For long the components responsible for sleep in the brain have remained a mystery, but not anymore. Researchers from the Washington State University Spokane were successful in growing a tiny group of brain cells in vitro which could be induced to fall asleep, wake up or could be out into the state of rebound sleep after been subjected to exertion, the classical example being : “staying up late”.
The rationale behind the study performed by James Krueger and doctoral student Kathryn Jewett was that any viable neuronal-glial network, including the ones in vitro exhibit self-organising emerging network properties characteristic of sleep. They simply cultured neurons and glial cells which matured into active neural networks in two weeks. Common parameters such as EEG (electroencephalogram) measurements such as slow wave voltage (SW) and synchronization (SYN) were used determine sleep states of the mature cell cultures.
It is known that neuronal networks release adenosine triphosphate (ATP) which in turn activates interleukin-1 (IL-1) and tumor necrosis factor (TNF) release triggering the sleep phase. This is the first study of its kind to show how TNF, an immune protein , is capable of regulating sleep and how it induces deep-sleep state in increasing doses.
The scientists observed the increasing pattern of SW and SYN in the EEG indicating the deep-sleep phase upon the external addition of TNF, but when these neurons were electrically stimulated, they automatically shifted into the state of being “awake”. Upon prolonged electrical stimulation on one day, the neurons slept in late the following day. This was one of the exciting finding of this study principally proving why lack of good sleep forces us to fall asleep forcefully the next day.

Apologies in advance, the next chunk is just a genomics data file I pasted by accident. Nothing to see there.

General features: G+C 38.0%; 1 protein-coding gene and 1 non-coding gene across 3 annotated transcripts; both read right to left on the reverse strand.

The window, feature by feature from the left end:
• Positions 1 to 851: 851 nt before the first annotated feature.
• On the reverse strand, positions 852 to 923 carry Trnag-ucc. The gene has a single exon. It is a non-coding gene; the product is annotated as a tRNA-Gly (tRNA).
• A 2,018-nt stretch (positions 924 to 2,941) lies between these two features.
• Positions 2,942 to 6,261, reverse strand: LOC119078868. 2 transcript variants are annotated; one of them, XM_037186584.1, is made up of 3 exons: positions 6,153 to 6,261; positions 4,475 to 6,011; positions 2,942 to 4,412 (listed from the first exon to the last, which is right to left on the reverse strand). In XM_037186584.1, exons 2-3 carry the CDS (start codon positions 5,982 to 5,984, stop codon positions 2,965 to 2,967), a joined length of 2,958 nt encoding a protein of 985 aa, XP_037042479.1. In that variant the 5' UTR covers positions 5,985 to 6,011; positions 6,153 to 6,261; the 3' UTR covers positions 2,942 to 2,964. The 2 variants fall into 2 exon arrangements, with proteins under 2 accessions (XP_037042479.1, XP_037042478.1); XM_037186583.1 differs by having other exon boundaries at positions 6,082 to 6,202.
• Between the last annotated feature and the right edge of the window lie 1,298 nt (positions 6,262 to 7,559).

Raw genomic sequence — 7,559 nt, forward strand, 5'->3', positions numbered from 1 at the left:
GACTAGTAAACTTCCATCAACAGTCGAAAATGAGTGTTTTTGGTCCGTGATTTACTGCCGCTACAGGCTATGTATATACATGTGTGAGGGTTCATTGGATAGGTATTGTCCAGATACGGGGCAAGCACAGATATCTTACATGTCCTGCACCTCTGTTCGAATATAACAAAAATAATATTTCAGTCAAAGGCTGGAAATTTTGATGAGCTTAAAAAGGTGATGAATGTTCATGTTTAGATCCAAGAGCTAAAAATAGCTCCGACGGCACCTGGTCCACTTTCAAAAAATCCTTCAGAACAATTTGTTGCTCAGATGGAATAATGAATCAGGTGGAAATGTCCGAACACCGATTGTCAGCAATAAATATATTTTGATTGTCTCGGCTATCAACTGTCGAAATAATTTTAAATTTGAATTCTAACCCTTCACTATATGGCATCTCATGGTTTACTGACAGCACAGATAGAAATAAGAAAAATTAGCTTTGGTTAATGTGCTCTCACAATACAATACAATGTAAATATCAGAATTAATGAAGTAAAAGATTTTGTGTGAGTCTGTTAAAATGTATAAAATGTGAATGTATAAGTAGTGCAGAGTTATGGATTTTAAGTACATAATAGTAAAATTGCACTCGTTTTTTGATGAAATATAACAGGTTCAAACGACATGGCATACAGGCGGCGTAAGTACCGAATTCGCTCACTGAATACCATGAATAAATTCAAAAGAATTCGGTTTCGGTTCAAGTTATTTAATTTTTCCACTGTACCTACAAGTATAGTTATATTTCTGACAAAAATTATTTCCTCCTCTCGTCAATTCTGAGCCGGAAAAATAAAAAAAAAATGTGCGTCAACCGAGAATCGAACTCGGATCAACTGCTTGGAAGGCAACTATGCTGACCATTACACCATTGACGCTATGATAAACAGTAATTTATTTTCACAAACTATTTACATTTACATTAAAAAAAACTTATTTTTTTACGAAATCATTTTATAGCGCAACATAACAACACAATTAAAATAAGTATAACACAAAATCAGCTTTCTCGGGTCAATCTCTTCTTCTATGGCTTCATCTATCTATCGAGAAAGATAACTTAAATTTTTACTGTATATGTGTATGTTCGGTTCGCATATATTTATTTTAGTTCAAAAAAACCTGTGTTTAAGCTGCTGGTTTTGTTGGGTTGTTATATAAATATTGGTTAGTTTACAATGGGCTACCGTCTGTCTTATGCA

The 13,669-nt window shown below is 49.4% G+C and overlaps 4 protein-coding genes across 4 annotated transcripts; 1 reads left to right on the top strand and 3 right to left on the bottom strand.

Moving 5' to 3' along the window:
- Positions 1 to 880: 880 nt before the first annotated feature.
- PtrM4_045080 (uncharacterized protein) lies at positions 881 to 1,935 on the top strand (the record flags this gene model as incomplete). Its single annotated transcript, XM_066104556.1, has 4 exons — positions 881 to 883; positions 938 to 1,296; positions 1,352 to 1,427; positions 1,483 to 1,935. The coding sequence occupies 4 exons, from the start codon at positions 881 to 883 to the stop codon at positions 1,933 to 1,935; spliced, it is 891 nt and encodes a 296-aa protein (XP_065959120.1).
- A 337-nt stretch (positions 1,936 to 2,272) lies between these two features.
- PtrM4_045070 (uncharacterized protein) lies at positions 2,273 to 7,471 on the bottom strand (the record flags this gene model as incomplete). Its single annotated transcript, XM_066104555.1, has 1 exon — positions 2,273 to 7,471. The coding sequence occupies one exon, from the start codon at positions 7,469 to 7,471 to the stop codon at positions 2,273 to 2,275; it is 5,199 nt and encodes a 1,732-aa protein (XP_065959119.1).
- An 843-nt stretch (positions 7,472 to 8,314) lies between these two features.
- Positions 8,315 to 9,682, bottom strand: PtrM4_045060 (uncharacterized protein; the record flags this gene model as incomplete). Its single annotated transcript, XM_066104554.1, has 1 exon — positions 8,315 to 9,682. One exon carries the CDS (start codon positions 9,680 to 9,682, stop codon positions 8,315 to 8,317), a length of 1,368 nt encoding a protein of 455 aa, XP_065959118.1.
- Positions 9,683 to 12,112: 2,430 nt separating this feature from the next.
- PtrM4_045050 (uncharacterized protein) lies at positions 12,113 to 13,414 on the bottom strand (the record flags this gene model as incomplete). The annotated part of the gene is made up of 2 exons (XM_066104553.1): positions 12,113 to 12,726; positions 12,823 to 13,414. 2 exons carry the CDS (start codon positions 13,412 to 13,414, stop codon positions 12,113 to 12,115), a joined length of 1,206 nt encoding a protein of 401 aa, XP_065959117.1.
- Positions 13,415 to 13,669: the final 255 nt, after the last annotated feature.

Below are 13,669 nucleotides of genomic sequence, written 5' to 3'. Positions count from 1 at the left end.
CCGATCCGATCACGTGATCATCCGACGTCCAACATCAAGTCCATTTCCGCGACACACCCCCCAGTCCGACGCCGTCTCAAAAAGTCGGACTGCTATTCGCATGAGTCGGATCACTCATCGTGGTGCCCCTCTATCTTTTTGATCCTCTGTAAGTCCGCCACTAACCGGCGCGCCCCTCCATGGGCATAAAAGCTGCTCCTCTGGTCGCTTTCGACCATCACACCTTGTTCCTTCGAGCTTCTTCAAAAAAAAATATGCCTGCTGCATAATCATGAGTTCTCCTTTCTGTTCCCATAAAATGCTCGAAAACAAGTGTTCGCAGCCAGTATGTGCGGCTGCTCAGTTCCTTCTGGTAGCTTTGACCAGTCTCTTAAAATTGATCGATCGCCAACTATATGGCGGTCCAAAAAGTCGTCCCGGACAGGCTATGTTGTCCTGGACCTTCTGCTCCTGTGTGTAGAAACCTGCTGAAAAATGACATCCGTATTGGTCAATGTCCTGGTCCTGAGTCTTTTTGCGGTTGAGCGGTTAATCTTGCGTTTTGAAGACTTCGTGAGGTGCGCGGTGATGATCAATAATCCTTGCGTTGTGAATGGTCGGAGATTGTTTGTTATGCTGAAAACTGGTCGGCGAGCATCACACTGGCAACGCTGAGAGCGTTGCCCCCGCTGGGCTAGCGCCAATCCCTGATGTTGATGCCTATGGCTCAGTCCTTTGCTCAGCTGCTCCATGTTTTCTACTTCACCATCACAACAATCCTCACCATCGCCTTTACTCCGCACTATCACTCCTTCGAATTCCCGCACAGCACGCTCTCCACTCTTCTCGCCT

Krueger remarked “Everyone has experienced this type of homeostasis. If you stay up late one night, you sleep more the next night to catch up”. One of the advantages of TNF is, it is known to stabilize synapses, the junction between two neurons, therefore old memories are not lost and new memories are retained simultaneously; indicating there is no harm done when TNF is added externally.
“Before, people viewed sleep as a whole-brain phenomenon – using theories that often invoke “a miracle occurs and then you go to sleep”, Krueger said. But with this in vitro system, due to its simplicity, state characterization and ability to control the intensity of the emergent state properties, offers a novel experimental platform for scientists to see sleep as a small network property.
Through this study whole new hemisphere to understand the genetic, molecular and electrical causality mechanisms of sleep states has been opened and it could perhaps even be applied to the elusive issue of sleep function in the future.
The original publication can be accessed here.